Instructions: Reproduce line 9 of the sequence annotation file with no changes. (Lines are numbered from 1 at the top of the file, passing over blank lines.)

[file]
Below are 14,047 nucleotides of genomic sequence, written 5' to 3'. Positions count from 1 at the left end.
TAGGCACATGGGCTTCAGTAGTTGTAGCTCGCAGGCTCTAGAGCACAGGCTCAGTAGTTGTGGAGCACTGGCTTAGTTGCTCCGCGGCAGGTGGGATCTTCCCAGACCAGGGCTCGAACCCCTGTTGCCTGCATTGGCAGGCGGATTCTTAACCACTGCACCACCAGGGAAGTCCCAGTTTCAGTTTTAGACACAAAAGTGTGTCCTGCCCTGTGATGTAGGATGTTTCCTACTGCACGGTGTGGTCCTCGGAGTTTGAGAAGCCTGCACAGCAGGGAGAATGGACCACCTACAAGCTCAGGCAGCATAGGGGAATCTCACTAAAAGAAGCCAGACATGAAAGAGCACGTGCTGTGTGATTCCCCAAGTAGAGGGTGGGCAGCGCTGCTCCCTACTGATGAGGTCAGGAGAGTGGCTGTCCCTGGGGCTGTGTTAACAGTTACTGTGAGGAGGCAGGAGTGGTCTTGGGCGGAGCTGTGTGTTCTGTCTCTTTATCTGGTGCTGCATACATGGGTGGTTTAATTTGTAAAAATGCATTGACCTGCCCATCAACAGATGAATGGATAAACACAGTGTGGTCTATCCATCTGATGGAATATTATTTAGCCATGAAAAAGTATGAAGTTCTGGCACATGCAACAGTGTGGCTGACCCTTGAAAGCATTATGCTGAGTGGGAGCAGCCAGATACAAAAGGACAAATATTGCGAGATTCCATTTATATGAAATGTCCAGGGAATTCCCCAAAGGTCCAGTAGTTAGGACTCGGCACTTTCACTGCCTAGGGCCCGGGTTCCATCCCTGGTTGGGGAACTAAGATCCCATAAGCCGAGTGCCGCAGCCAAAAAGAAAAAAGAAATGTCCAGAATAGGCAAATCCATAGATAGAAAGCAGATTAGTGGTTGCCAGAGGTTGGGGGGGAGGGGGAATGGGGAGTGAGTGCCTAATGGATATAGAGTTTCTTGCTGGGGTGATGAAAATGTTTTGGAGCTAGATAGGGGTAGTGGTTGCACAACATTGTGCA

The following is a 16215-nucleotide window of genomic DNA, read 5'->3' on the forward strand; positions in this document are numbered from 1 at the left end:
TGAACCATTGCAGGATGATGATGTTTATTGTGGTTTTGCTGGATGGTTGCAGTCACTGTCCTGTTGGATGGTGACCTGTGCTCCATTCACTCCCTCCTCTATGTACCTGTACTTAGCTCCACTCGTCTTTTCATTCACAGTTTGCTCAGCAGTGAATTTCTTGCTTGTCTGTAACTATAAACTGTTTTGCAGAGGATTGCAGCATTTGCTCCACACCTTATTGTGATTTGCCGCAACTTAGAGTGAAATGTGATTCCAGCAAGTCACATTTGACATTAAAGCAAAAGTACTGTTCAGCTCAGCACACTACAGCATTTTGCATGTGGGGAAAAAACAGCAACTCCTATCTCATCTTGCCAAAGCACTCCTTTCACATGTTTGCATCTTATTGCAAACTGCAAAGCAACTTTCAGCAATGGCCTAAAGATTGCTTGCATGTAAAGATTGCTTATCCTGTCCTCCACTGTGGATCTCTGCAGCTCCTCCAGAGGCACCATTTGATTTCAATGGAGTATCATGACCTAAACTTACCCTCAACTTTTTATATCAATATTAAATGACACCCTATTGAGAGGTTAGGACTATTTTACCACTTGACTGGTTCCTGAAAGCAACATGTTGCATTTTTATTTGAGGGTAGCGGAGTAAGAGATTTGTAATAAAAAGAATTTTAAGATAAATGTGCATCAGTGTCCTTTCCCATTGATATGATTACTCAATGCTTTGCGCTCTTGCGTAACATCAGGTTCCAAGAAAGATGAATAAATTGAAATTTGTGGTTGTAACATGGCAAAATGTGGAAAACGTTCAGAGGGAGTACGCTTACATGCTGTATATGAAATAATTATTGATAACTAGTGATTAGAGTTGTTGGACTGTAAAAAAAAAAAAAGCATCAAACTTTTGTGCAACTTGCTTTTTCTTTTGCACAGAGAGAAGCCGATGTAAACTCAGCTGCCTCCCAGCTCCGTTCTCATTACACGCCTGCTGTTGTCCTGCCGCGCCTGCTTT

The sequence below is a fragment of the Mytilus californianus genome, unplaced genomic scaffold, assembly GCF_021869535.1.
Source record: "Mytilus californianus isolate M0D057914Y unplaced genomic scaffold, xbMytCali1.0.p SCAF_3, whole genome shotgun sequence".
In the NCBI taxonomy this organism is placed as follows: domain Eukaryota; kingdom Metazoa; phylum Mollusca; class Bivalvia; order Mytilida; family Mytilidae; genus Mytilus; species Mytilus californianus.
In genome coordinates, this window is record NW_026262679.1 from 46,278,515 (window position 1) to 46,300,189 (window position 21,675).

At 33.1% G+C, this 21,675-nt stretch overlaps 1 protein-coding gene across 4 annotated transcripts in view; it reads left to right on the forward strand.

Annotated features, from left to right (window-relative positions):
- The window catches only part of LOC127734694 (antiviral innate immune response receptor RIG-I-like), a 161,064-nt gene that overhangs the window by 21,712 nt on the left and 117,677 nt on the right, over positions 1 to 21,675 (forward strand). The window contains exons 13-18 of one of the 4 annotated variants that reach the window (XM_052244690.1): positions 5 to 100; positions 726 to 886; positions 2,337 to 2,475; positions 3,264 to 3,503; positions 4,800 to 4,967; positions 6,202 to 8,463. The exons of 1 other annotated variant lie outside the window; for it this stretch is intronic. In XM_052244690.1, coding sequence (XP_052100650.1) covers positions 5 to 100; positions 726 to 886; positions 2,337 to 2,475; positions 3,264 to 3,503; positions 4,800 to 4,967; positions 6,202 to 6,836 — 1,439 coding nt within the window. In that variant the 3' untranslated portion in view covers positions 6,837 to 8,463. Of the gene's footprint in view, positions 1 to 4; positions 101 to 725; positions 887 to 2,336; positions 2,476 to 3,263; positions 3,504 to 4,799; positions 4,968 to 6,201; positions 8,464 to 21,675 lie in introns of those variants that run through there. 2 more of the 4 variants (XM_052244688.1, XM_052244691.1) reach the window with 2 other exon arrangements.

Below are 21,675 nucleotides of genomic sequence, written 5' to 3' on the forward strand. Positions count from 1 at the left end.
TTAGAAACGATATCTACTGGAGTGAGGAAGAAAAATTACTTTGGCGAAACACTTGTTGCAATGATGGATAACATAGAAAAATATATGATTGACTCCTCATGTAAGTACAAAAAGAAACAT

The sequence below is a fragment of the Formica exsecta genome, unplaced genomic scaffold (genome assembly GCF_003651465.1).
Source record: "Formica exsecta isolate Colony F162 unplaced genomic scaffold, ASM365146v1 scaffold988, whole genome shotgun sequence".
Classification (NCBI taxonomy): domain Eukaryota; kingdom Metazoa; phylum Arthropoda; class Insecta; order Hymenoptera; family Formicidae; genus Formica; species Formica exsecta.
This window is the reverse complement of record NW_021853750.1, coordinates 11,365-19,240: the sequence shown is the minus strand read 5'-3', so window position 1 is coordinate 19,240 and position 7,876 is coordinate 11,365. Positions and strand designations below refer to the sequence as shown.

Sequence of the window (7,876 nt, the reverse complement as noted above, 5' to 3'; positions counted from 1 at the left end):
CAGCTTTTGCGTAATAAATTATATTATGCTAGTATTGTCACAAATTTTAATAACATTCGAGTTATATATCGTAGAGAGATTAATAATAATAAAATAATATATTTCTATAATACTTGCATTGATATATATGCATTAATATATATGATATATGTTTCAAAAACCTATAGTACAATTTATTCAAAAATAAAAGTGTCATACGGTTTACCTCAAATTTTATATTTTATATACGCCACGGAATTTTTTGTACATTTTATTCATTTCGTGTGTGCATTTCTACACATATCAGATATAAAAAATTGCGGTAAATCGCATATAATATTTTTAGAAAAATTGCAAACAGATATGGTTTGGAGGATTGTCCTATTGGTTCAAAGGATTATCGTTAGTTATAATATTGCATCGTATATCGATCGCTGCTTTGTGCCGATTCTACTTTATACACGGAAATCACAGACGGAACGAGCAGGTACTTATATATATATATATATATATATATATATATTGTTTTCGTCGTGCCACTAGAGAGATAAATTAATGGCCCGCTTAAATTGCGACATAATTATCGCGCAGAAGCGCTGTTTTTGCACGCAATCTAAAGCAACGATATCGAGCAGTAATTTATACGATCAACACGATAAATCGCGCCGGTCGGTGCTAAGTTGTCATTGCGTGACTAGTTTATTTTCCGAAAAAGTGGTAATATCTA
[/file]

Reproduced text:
At 33.1% G+C, this 21,675-nt stretch overlaps 1 protein-coding gene across 4 annotated transcripts in view; it reads left to right on the forward strand.